What's definitely going to happen is that primes will drag composites along for a ride all the way to the end of the loop whereas simpler code would reject the pillions much faster; similar considerations apply for composites without small factors.

I would recommend benchmarking the code against a version that is not unrolled, and also to pit both versions against the simple-most single-stepper and a simple odds-only variant (stepping mod 2 instead of mod 6). Remember, all optimisations have to prove their worth and more than pay for the complication/uglification they are causing.

• This would be better as an extension on your current answer. Feel free to edit it in and remove this one.
– Mast
Commented Feb 16, 2016 at 11:08
• @Mast: The reason for making separate answers was that this one is purely focussed on code craft and the other one on aspects (math, algorithmics and so on) that are independent of language and coding. Also, both answers are quite longish already... However, should people concur with Mast (comment upvote) then I will comply. Commented Feb 16, 2016 at 11:21
• Clarification: people concurring with Mast about merging the two answers should upvote Mast's comment. Mea culpa. Commented Feb 16, 2016 at 11:41
• This is a review from a different perspective, and as such it's legit. There's also plenty of precedent. Thanks for bringing to our attention, but I think this is fine. Feel free to raise on Meta Commented Feb 16, 2016 at 12:08
• Here's the relevant meta link: meta.codereview.stackexchange.com/questions/20/… Commented Feb 16, 2016 at 12:28

Your solution looks massively overcoded and woefully under-engineered - as if you had fixed on one particular solution facet (striding in the manner of the mod 6 wheel with unrolling of one revolution) of a particular approach (trial division) before analysing the problem.

Also, you didn't specify with regard to which quality you want your code to be compared to others. It is way too convoluted for scoring on elegance and simplicity, and it is way too slow for scoring on speed. Hence it is impossible to guess what you think its merit might be...

You obviously overlooked the bit about only scanning up to the square root of the current number in the pseudo code. This alone makes your code run much more slowly than the simplest, cleanest, most straightforward algorithm without any optimisations whatsoever. In other words, all that nonsense with wheeled striding and unrolling is for nought.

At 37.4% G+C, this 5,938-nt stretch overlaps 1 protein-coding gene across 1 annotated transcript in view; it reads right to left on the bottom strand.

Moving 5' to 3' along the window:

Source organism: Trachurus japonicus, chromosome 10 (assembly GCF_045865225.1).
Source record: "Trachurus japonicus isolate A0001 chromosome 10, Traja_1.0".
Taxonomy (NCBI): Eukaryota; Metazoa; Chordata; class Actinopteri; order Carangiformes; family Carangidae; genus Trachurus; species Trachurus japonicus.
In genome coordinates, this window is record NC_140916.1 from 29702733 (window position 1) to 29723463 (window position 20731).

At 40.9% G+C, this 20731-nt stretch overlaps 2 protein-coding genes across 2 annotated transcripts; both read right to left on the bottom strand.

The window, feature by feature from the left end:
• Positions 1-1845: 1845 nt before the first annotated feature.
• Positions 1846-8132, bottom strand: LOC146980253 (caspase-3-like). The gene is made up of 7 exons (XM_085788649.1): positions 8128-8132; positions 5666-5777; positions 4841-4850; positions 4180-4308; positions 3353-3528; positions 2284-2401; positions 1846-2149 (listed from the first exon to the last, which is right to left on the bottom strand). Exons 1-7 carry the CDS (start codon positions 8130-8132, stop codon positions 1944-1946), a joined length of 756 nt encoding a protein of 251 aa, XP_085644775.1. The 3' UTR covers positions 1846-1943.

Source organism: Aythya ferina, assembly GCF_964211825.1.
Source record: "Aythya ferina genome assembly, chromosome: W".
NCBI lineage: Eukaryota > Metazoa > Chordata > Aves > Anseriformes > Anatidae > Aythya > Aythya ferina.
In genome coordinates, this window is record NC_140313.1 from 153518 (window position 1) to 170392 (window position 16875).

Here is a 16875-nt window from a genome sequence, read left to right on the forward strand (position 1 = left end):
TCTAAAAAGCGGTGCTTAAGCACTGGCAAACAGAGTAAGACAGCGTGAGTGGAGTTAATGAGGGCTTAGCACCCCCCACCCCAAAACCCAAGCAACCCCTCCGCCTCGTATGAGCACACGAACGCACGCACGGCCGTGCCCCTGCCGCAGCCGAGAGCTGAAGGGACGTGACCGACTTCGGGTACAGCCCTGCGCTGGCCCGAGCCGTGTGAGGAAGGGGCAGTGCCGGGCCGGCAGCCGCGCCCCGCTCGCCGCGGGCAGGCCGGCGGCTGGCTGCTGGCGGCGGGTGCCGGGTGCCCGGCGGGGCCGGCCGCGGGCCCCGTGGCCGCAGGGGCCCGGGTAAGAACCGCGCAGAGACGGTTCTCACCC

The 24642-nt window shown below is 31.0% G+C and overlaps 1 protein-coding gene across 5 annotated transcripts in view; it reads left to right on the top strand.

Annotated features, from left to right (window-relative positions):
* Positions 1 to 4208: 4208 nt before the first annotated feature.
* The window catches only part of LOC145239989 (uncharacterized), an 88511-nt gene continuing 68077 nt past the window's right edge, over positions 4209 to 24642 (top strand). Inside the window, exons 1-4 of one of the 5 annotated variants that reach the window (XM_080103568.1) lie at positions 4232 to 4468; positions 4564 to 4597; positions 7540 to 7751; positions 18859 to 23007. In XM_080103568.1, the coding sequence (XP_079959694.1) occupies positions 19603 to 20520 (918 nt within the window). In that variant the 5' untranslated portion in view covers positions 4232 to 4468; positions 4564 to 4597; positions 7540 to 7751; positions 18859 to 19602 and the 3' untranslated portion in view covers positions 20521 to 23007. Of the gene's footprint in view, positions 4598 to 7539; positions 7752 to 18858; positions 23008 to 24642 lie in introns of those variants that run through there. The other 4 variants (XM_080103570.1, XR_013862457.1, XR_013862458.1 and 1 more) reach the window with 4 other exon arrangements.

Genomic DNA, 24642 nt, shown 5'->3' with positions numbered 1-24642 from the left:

To answer your question: compared to the pseudo code your solution does not fare well at all.

If you are looking for speed in contexts that involve the enumeration of non-trivial numbers of primes then you might want to look at sieves. The Sieve of Eratosthenes is simple but offers an unbeatable bang for buck ratio.

For the piddling small numbers that Project Euler tasks deal in, I'd recommend going for simplicity, cleanness and elegance. At least that will give you are more thorough understanding of the algorithms. Forget all the half-understood supposed optimisations that you may have seen somewhere. They are only optimisations if they are needed, applicable, and applied correctly. In all other cases they are pessimisations, and they also keep you from understanding your own code, obviously.

Start simple. Measure. Add complications one by one and measure the effect.

Also, the work that is done fastest is the work that you don't do at all. Hence it always pays to look at a problem with an eye for opportunities not to do things. This includes donning first the glasses of the mathematician, then those of the algorithmist, and only last the loupe of the performance coder.

Answer to eirikdaude's question in the comment (posted here to give it space):

Wheeled striding can cut the workload by a certain (small) constant factor, by way of skipping a certain part of the numbers to be scanned.

Double striding cuts the load in half by skipping multiples of two; mod 6 striding skips a further third, mod 30 (2*3*5) striding a further fifth, and so on.

Effectiveness decreases as you add more small primes and the effort increases explosively. Double striding has the best bang-for-buck ratio in many cases, and it has other advantages (like regular strides, as opposed to the 2,4,2,4 step of the mod 6 wheel or the 48 step sequence of the mod 210 wheel). Higher wheel orders than 2 require careful coding and engineering to realise at goodish part of the theoretical speedup. Even the highest-order wheel with the most perfect coding can realise only a small constant speedup, typically not more than half an order of magnitude (without even considering the slow-down due to the much more complex code).

The column 'modulus' gives the wheel circumference, 'spokes' gives the number of hops in an increment sequence, 'ratio' gives the ratio of how many numbers need to be scanned compared to scanning all candidates.

The mod 30 wheel has a lot of nice advantages (starting with the fact that it maps nicely to eight-bit bytes) but cannot even double the performance of the mod 2 wheel, despite all the effort required for implementing it. Mod 210 wheels are occasionally found in heavy-duty industrial-grade code, and wheels higher than 13 (starting with 17, i.e. mod 510,510) definitely belong in the pyrrhic oddball category.

Use the 'ratio' column to gauge the limit on possible speedups due to workload reduction, and use the 'spokes' column to gauge the required code complexity (unrollings, sizes of lookup tables etc.).

Have a look at my answer in the topic Printing all the prime numbers between two bounds to see benchmarks for actual speedups gained from wheeled striding in a roughly similar setting. Compare actual speedups to the theoretical limits gleaned from the table, to the increase in code complexity despite the tricks employed, and how little this all accomplishes compared to algorithmic optimisations.